You dog could suffer from one of two types of fractures. There are closed fractures, in which the skin remains intact, or open fractures, in which the skin is broken. Obvious signs of fractures are swelling, deformity, a grating sound or feeling and a loss of function in the fractured limb. If you dog suffers from an open facture be sure to try and minimise the bleeding. In all fractures it is important to minimise the movement of the injured body part and give them support by using a splint (this can be made of wood, metal or even a rolled up newspaper). Get your dog to a vet as soon as possible with as little movement by the injured dog as possible. If you are moving an injured dog only do so if it is completely necessary, if they can’t walk slide them onto a blanket or cardboard in order to carry them, make sure that you keep them warm by wrapping them up

Poisoning

Dogs love to roam about and investigate everything and sometimes end up eating something extremely bad for them. There are a number of poisons that can harm a dog that include medicines, chemicals, deadly plants, pesticides and insect stings. Salt spread on the roads during snowy weather can also prove fatal - as can chocolate. If your dog eats something poisonous it is important to get them to a vet as quickly as possible. If the poison is on the dog's fur, wash it to stop further absorption into the skin. Speak to your vet before considering trying to induce vomiting to ensure this is appropriate and that it is done safely.

If you aren’t sure what poison your dog has come into contact with, get them to the vet immediately where they will look at the symptoms and treat accordingly.

Heat exhaustion or heatstroke

In either case of this problem, you will need to get your dog immediately to the vet. On the way there you should either wrap your dog loosely in a cold towel or sponge them down with cold water.

Fits and Seizures

If your dog is having a fit or seizure you will need to ring your vet in order to find out whether you should travel with them or if the vet will need to come to you. Fits and seizures can be the result of a number of things such as illness or injury. Either way your dog will need the immediate attention of a vet. Before this, there are a few things you can do. One is to keep the area around the dog clear of anything that could harm them and make the environment as calm as possible. If the room is crowded then get people to leave, turn off anything that creates a noise, such as the television. Making the room darker will also help to calm your dog.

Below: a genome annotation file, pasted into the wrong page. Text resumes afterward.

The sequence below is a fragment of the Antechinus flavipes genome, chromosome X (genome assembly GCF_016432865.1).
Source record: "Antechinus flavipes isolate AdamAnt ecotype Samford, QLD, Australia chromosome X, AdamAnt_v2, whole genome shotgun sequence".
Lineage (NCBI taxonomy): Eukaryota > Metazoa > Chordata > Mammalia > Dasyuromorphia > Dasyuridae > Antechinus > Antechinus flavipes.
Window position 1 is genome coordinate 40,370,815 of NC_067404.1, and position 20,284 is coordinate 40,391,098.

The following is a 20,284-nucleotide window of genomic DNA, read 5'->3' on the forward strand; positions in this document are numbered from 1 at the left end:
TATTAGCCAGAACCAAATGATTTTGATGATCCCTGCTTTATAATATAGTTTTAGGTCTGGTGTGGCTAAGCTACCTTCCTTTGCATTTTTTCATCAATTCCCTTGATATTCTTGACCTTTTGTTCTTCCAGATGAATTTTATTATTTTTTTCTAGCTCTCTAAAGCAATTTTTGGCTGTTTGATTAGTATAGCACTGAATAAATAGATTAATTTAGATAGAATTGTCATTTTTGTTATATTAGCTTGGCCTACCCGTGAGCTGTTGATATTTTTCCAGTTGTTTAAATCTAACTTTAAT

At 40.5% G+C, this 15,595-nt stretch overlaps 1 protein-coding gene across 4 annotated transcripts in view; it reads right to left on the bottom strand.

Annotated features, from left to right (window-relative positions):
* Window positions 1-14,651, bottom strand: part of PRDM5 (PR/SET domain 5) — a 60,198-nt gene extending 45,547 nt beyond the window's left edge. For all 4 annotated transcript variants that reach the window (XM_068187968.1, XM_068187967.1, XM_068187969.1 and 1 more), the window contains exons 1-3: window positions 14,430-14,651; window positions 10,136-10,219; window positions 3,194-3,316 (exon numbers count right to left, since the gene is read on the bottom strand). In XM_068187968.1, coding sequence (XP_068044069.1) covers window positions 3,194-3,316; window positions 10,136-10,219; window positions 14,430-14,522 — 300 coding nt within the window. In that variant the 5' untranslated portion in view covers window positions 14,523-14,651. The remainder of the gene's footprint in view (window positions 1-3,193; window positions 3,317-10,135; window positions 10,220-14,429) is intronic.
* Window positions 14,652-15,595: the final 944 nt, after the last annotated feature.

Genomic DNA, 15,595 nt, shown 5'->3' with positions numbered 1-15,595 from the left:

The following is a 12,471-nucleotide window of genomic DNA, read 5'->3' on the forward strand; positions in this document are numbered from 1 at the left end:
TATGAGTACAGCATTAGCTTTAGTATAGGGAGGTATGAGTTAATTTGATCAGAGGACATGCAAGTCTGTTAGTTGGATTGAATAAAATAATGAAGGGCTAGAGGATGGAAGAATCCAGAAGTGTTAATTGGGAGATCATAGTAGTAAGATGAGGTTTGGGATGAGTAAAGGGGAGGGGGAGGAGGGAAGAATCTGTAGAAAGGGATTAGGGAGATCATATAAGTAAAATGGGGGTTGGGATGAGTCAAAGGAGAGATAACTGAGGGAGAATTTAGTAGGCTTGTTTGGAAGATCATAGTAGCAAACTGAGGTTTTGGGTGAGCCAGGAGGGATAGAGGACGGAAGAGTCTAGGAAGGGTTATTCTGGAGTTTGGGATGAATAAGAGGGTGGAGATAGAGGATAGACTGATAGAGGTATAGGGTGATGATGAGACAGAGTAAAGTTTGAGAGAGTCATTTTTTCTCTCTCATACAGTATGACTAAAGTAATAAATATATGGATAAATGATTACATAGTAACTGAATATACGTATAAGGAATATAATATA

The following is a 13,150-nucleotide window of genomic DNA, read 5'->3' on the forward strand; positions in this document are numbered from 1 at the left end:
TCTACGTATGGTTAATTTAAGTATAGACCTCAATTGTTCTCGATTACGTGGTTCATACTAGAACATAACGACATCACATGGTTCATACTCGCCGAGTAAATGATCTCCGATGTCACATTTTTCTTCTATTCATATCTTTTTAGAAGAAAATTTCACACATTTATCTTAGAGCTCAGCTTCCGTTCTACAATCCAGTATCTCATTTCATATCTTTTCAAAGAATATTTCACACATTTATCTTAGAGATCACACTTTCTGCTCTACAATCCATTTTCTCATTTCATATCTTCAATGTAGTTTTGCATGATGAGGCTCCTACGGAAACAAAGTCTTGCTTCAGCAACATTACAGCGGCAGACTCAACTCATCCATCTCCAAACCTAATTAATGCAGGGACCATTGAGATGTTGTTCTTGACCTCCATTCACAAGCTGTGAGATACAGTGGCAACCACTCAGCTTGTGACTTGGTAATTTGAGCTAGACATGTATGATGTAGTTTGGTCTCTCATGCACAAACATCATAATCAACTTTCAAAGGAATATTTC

Breathing problems

If your dog has stopped breathing you can use CPR in order to help them. With a large dog, lie them on their side and blow gently up their nose whilst you hold their mouth shut firmly. With smaller dogs you can create artificial breathing by doing chest compressions. However CPR can be dangerous to a dog that is still breathing and with a beating heart.

Burns

Burns can be the result of electricity, dry heat, cold or steam. The best first aid treatment is to cool the area followed by dressing the wound with a sterile pad. If you don’t have a sterile pad, cling film will do the job. Try not to let your dog walk around too much, and keep them warm by wrapping them up which will also restrict their movement. It is advisable NOT to put any lotions or cream on the wounds and get them to the vet to stop further problems such as infections.

Fighting injuries

Dogs tend to get into the odd fight now and then and in some cases can get hurt. If you notice our dog has become distressed or is shocked or injured, contact your vet.